Back in early January, I identified four key investment bubbles that looked extremely risky to me. I warned readers that investing in Bitcoin, US tech stocks (the FAANGs), the S&P 500 and expensive small-cap shares was a recipe for disaster.
Three months on, let’s look at how these investments have performed so far in 2018.
When I warned investors about asset bubbles in January, Bitcoin was trading at around $15,000. Sentiment towards the cryptocurrency was still relatively high. At the time, I advised investors to steer clear as cryptocurrencies were exhibiting all the classic symptoms of an investment bubble.
Fast forward three months, and that call looks good. Bitcoin has fallen over 50% and today trades at under $7,400. Yet, I think it can fall much further. To me, Bitcoin has very little use as a currency simply because of its inherent volatility. Would you want to be paid in a currency that fluctuates 20% in a day? No thanks. While blockchain technology does look interesting, I believe it’s sensible to keep avoiding Bitcoin.
US tech stocks
Next up, the FAANGs: Facebook, Amazon, Apple, Netflix and Google. In January, I warned that several of these stocks looked “extremely overvalued.” I pointed out that Amazon had a P/E of 300 and that FAANG directors were dumping stock like there was no tomorrow.
Fast forward to today, and we are now in the midst of a tech stock meltdown in the US. In the last few weeks alone, Amazon and Google shares have each fallen 13%, while Facebook has declined 16%. Despite the falls, these stocks still look excessively valued. Proceed with caution.
In January, I also warned investors about the massive passive flows into the S&P 500 index in recent years. The valuation of the index looked dangerous, to my mind.
Three months later and the index has fallen around 10%, dragging down global markets with it. Despite now being in ‘correction’ territory, the US index still looks expensive to me as it currently has a trailing P/E ratio of a high 21.5 and a trailing yield of just 2%. In contrast, our own FTSE 100 has a P/E of 16 and a yield of 3.1%. Given that the FAANGs have high weightings in the index, I believe that investors should be careful with their exposure to the US one. Morgan Stanley recently warned that we may have seen the market top for the year already.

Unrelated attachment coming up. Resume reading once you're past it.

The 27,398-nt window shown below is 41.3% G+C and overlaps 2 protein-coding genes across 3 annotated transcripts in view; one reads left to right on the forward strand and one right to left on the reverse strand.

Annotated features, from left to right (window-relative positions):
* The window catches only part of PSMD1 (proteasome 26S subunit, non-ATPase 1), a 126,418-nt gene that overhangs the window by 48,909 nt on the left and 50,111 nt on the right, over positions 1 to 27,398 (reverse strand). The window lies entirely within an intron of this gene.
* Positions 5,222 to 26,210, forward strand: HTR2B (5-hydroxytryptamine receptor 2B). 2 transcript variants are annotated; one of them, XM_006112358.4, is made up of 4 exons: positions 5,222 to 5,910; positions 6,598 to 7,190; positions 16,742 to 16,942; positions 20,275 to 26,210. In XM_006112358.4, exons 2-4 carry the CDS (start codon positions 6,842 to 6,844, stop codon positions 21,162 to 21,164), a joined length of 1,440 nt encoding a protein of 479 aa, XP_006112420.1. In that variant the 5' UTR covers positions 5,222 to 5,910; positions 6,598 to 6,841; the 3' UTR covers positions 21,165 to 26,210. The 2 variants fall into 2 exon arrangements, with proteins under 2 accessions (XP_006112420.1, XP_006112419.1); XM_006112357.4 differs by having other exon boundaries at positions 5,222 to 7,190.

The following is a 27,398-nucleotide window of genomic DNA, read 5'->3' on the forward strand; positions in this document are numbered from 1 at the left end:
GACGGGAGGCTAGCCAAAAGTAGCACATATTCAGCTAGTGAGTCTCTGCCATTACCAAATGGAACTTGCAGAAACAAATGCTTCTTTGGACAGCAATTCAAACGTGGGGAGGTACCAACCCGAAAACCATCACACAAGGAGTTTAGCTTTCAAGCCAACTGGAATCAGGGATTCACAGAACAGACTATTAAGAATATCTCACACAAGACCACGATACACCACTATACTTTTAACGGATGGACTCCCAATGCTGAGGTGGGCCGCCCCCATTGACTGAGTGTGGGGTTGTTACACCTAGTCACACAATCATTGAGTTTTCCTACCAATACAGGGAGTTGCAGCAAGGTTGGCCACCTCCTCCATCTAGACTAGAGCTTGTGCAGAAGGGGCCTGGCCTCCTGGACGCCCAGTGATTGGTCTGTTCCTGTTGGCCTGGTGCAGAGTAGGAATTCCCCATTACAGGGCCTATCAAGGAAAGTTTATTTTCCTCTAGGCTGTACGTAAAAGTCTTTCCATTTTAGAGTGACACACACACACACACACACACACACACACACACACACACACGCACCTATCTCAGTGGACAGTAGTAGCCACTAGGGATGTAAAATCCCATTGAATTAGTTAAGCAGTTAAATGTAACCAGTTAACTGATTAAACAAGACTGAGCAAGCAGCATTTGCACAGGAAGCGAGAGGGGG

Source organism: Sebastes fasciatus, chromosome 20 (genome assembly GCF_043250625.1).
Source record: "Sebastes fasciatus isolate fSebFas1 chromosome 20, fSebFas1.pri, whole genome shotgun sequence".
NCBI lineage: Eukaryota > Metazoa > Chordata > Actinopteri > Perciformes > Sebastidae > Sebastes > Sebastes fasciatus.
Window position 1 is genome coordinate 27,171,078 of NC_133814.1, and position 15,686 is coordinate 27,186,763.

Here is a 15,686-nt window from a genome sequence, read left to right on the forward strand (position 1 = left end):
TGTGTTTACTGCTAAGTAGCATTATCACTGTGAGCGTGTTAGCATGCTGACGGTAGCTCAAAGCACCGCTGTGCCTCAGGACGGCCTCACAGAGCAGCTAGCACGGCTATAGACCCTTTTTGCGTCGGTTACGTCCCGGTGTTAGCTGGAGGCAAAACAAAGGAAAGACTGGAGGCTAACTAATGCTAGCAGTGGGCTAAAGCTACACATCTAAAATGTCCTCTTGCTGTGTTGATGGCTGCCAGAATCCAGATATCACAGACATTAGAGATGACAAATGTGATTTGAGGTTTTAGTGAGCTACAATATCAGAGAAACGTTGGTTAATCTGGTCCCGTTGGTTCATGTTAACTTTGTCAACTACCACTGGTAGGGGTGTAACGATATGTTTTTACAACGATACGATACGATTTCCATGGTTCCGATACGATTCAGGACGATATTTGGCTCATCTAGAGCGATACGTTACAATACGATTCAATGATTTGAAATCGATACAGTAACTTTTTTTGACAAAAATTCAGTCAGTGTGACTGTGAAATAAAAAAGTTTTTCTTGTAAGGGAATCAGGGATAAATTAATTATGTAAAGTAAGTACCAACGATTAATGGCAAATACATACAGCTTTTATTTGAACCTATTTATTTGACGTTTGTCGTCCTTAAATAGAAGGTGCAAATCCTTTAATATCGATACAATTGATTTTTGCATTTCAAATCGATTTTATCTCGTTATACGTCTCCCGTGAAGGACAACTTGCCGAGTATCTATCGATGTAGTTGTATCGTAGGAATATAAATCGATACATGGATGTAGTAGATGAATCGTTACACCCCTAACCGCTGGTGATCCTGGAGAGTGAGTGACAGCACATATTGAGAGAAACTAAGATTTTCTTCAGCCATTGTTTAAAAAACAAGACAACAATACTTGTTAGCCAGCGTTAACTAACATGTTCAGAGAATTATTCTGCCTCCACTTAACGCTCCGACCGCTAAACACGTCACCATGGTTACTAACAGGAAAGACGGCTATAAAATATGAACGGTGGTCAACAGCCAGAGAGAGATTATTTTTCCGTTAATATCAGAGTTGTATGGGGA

Lastly, this call has been more of a mixed bag. Plenty of expensive small-cap stocks have been sold off this year. For example, Boohoo.com is down around 25%. However, others such as Fevertree Drinks have continued to perform. Its shares are up almost 25% year-to-date.
Nevertheless, it’s always worth being a little cautious towards highly-rated stocks that are trading at lofty valuations. As I stated in January, the key is to have sensible risk management processes in place and ensure that you’re not overexposed to any one stock, as the share prices of smaller growth companies can be extremely volatile.
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Edward Sheldon owns shares in Boohoo.com. John Mackey, CEO of Whole Foods Market, an Amazon subsidiary, is a member of The Motley Fool’s board of directors. Suzanne Frey, an executive at Alphabet, is a member of The Motley Fool’s board of directors. The Motley Fool UK owns shares of and has recommended Alphabet (C shares), Amazon, Apple, Facebook, and Netflix. The Motley Fool UK has the following options: long January 2020 $150 calls on Apple and short January 2020 $155 calls on Apple. The Motley Fool UK has recommended boohoo.com. Views expressed on the companies mentioned in this article are those of the writer and therefore may differ from the official recommendations we make in our subscription services such as Share Advisor, Hidden Winners and Pro. Here at The Motley Fool we believe that considering a diverse range of insights makes us better investors.